Leeuwenhoek's Microscope: A Unit Study

Anton van Leeuwenhoek was born on October 24, 1632. To earn a living, he was a merchant, and then a cashier, and a storekeeper. However, what he is best known for is his microscope.

The Leeuwenhoek Microscope

Devices to magnify had been discovered prior to Leeuwenhoek, but Leeuwenhoek’s microscope had unusually high magnifying power. His microscopes used one lens, and yet with that one lens he achieved wonders.

Some people believed that he laboriously ground the lenses into shape with a secret method, however the commonly accepted view indicated that such a feat would have been impossible. Come to find out, advances in imaging allowed researchers to view the microscopes without harming them. They found that there was no special method of lens blowing. Leeuwenhoek was exceptionally gifted at grinding tiny lenses.¹

Leeuwenhoek’s Protozoa

Leeuwenhoek studied all sorts of interesting things, including hair, muscle fibers, nerves, blood, and entire insects; but he gained most of his renown for his discovery and research of protozoa. He sent his protozoa discoveries to the Royal Society of London. However, they refused to believe in the existence of protozoa, until upon Leeuwenhoek’s persistence, they sent a team of doctors, jurists, and a vicar to visit him and see for themselves the results of his research. When the team looked through his microscope, they were amazed at what they saw. The team reported back, and the Society insisted that he work for them.

For fifty years thereafter, Leeuwenhoek made observations with his microscope and sent them to scientific institutions including the Royal Society of London. He continued to research in spite of serious illness, and refused to stop until his death in 1723.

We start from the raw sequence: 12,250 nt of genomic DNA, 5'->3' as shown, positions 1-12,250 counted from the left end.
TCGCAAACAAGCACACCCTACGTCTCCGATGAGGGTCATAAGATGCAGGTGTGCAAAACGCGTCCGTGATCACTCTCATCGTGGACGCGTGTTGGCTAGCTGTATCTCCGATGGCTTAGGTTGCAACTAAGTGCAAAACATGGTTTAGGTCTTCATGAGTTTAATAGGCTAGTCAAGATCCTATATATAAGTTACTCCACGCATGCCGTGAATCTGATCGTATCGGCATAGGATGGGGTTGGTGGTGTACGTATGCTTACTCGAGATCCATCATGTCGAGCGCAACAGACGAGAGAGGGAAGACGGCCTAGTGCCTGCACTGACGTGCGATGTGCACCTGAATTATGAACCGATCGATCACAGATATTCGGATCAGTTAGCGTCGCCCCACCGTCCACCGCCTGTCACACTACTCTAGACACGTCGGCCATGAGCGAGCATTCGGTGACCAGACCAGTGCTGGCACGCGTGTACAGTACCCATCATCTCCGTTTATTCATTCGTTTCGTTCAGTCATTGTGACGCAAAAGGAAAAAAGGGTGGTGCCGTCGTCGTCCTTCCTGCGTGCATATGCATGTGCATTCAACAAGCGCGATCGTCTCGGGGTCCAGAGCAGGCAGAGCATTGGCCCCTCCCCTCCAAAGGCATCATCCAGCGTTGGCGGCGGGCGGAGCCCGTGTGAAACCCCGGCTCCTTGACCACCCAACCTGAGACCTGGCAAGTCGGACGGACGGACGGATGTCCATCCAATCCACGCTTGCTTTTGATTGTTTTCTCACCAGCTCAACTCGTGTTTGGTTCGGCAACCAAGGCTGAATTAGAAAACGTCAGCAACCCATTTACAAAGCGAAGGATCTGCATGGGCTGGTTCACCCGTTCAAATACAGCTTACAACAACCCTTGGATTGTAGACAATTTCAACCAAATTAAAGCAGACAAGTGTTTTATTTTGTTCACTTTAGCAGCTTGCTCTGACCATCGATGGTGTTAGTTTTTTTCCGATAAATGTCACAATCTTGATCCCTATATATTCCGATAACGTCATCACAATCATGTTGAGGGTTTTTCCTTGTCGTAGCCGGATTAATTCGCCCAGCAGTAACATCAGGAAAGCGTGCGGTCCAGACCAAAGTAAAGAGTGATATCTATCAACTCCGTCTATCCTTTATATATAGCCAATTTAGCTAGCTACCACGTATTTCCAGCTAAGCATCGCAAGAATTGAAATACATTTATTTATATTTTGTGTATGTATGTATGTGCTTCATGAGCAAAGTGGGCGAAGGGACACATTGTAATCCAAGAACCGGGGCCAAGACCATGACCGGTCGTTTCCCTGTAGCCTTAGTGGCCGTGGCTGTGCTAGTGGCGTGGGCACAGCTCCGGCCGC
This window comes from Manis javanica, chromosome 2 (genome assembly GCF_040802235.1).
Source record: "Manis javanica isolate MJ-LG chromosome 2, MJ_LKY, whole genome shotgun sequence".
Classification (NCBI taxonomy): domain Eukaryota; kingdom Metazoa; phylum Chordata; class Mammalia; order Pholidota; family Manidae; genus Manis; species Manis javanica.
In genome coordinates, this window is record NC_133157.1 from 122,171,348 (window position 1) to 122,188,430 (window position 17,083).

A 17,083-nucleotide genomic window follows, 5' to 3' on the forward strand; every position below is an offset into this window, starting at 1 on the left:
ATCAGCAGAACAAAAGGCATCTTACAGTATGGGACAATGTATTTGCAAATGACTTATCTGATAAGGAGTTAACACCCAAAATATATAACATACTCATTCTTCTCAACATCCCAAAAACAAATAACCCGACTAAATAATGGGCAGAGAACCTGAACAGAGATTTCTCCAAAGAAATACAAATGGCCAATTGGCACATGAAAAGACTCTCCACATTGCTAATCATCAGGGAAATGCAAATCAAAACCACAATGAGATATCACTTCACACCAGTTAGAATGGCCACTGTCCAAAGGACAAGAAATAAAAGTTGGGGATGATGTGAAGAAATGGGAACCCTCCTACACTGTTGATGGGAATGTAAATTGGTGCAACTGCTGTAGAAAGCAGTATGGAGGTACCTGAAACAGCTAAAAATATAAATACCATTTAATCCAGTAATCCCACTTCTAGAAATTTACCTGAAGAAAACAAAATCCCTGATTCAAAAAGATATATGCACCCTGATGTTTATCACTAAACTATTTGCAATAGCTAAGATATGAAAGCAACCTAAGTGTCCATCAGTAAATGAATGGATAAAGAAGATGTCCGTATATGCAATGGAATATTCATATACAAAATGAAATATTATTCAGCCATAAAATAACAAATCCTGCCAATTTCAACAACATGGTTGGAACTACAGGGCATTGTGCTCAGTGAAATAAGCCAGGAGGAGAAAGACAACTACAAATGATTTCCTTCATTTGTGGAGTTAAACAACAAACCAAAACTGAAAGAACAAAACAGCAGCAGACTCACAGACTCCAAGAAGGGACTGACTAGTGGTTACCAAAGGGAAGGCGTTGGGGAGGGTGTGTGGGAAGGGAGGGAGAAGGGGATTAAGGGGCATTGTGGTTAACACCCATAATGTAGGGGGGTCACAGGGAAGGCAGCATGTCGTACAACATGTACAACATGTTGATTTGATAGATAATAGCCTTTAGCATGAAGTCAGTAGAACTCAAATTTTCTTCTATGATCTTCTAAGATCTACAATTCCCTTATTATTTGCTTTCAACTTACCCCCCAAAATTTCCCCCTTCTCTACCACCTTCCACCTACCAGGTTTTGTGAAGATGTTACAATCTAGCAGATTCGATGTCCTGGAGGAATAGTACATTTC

The Modern Microscope

Leeuwenhoek's Microscope: A Unit Study

Modern microscopes use multiple lenses to achieve superb magnification. For every lens added, the microscope’s magnification multiplies. For example, if the eyepiece has a magnification of 15 times, and the objective lens (which is the lens that focuses on the object being studied) has a magnification of 40 times, the result is 600 times of amplification (the two numbers being multiplied).

The eyepiece (No. 1 shown in the illustration to the right) usually does have a magnification of around 15 times, while the objective piece (No. 3) varies enormously. Often enough, a bank of objective lenses of different values are attached to a rotating disk (No. 2), allowing the magnification to be changed. A light source (No. 7) under the object illuminates it, providing a sharp image. To focus on an object, adjustments are provided which bring the object being studied closer to or farther from the objective lenses.

Leeuwenhoek’s Microscope Compared to a Modern Microscope

As for Leeuwenhoek’s microscope, it doesn’t look much like anything you see today. A large copper plate held the tiny eyepiece, while a needle was used to hold the specimen before it. The needle was adjusted as needed.

However, to change the magnification, Leeuwenhoek had to build a whole new microscope! The instrument was crude, but highly effective compared to anything else available at the time.

Leeuwenhoek’s Legacy